Protecting the High Seas From Peril


What do fast-swimming tuna, underwater tube worms, global shipping, and valuable minerals have in common? The answer is the high seas, an area covering almost half of the Earth's surface. 

Activity in the open ocean—the waters beyond nations' exclusive economic zones—is bustling as large fishing vessels seek their catch and giant cargo ships and tankers move goods from one continent to another. Add to that new industries and interests—such as deep-sea mining and drilling—and all this activity raises questions about who is monitoring and managing the ocean's long-term health.

As of now, the job is vacant, which is why delegates from around the world are at the United Nations in New York City this week. 

Tragedy of the commons

In 1968, the journal Science published an economic theory by Garrett Hardin, a professor of biology at the University of California, Santa Barbara, which argued that humans, acting in their own interest, deplete unmanaged resources held in common. Hardin applied his theory to the effect of population growth on natural resources. Decades later, it is often used to make the case for sustainable development. 

The high seas are such a commons, suffering today from the tragedy of unchecked use. On the surface, these waters appear open, endless, and uniform. Beneath, they are repositories of biodiversity under threat from commercial and other human activities, including pollution, fishing, drilling, and other extractive enterprises. 

Humans' habits on land and at sea are spurring activities that are further degrading marine ecosystems—from the coasts to the deepest recesses of the global ocean. Proactive steps must be taken to protect them.

Framework for change

There is a legal framework for managing the oceans. It is the United Nations Convention on the Law of the Sea. The convention says that countries must cooperate to preserve and protect marine life in international waters. To date, though, these efforts have focused primarily on how to work together to enable fishing in the high seas. 

Today, scientists and government officials have a broader understanding of the importance of looking at entire ecosystems before setting quotas for individual fish stocks, as well as the need to consider the impact of stressors such as climate change and pollution. Now, then, is the time for the international community to refocus on what the Convention on the Law of the Sea says about protecting marine life in the high seas and how to institute those protections most effectively. 

During the U.N. Conference on Sustainable Development in 2012, known as Rio+20, world leaders gave the General Assembly until September 2015 to decide whether to start negotiations on a new Law of the Sea implementing agreement to protect life in the high seas, an agreement that would include a mechanism to create marine protected areas and reserves. 

This week, the next step in this process starts as representatives from 193 states meet in New York City for the U.N. Ad Hoc Open-ended Informal Working Group to “study issues relating to the conservation and sustainable use of marine biological diversity in areas beyond national jurisdiction,” or ABNJ. What happens could prove critical to putting in place important management and conservation measures for the high seas. It is vital that these discussions remain open for the public to participate in, rather than behind closed doors and cloaked in secrecy.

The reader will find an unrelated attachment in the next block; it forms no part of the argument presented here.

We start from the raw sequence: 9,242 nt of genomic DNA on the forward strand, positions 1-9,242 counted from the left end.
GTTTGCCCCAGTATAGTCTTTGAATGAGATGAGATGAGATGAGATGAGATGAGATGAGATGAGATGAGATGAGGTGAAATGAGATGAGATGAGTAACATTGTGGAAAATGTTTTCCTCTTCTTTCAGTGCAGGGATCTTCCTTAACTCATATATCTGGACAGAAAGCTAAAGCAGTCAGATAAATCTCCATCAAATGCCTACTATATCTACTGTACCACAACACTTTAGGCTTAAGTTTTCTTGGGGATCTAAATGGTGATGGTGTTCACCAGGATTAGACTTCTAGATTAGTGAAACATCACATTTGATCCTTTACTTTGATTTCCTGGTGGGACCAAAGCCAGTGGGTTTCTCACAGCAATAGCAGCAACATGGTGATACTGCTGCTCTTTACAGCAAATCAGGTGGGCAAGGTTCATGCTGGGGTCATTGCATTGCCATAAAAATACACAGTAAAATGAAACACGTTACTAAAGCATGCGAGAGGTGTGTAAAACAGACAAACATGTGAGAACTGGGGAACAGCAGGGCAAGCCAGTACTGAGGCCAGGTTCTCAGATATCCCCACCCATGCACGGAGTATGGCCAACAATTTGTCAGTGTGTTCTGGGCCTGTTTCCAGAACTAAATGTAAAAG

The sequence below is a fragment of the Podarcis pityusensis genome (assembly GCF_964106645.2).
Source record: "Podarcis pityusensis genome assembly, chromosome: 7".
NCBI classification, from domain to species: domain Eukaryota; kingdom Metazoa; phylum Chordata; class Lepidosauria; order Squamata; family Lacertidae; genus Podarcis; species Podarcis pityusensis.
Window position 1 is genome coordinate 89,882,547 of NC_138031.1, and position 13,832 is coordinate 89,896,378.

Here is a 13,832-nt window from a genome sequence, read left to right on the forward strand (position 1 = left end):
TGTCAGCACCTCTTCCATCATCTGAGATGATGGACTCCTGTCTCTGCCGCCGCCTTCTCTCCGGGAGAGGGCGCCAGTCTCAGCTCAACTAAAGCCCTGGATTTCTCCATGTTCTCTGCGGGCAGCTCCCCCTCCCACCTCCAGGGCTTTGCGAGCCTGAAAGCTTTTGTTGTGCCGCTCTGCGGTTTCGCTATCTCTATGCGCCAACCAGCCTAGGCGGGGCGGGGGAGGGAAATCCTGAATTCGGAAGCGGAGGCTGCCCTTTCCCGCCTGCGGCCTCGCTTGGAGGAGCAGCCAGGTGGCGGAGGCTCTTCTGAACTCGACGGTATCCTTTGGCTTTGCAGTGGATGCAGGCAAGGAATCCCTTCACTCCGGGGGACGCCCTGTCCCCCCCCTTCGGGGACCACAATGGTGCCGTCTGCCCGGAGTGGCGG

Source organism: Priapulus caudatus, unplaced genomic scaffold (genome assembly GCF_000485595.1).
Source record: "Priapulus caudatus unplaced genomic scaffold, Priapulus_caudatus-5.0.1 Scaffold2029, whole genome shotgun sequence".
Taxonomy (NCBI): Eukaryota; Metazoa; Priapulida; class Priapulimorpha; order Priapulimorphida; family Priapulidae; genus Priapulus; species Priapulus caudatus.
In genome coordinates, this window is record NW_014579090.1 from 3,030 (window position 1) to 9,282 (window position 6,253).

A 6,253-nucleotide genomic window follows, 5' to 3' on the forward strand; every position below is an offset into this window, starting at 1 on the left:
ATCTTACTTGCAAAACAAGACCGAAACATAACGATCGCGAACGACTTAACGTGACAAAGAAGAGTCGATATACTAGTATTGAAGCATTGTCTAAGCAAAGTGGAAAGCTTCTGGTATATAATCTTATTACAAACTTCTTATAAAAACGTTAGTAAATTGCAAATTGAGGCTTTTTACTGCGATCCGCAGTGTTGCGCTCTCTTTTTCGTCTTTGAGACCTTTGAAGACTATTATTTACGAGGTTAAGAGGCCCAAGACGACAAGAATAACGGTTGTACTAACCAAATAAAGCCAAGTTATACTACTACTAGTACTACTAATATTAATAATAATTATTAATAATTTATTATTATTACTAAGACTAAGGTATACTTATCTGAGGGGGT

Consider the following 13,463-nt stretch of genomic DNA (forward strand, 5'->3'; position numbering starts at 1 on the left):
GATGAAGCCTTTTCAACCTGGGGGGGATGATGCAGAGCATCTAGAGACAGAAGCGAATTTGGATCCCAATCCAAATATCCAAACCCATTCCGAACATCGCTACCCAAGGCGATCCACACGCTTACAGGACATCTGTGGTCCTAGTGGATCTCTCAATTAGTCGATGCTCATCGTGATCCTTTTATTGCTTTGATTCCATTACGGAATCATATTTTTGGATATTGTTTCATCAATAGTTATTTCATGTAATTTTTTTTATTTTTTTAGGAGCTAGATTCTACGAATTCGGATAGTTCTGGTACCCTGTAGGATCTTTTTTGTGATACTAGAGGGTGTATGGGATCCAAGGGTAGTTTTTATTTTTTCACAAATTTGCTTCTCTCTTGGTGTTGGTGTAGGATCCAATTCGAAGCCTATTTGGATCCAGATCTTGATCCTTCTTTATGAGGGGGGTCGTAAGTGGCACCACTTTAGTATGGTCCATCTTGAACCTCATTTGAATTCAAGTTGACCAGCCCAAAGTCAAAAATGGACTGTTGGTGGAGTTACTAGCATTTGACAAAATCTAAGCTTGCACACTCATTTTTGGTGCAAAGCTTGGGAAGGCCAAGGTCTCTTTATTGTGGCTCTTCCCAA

Coming to an agreement

The near-term goal of The Pew Charitable Trusts, along with its partners in the High Seas Alliance, and many governments, is for countries to agree to negotiate a way forward that will secure the well-being of marine life in these international waters. Ultimately, such negotiations can—and should—produce a new implementing agreement, which would establish a legal framework for safeguarding marine biodiversity beyond areas of national jurisdiction. 

The implementing agreement should: 

  • Cover the conservation and sustainable use of marine biodiversity in areas beyond national jurisdiction, in particular, together and as a whole:
    • Marine genetic resources, including questions on the sharing of benefits.
    • Area-based management tools, including marine protected areas.
    • Environmental impact assessments, capacity-building, and the transfer of marine technology.
  • Adopt the necessary measures to ensure that any activities that have the potential to adversely impact biodiversity in areas beyond national jurisdiction are managed on the basis of key principles of good governance and international law, including the precautionary principle, the ecosystem approach, and the best available science, as well as transparency, accountability, and ensure full public participation.
  • Establish a strong monitoring, control, and surveillance, and compliance, and enforcement system for activities in ABNJ, including compulsory dispute-settlement arrangements, consistent with Part XV of the U.N. Convention on the Law of the Sea.
  • U.N. member states have submitted their views on this process, and we expect to learn more about their positions this week. 

    These discussions are about more than how many or which fish can be caught, or the economic value of extracting resources from the ocean floor. They are about ensuring the health and vitality of the biggest and potentially most valuable resource on Earth. This is a resource that provides food and oxygen, that absorbs carbon dioxide, and that knits together a web of life containing some of the most amazing and intricate species found anywhere. 

    Llearn more about The Scope, Parameters and Feasibility of a New UNCLOS Implementing Agreement on Marine Biodiversity in Areas Beyond National Jurisdiction (PDF) by the High Seas Alliance.

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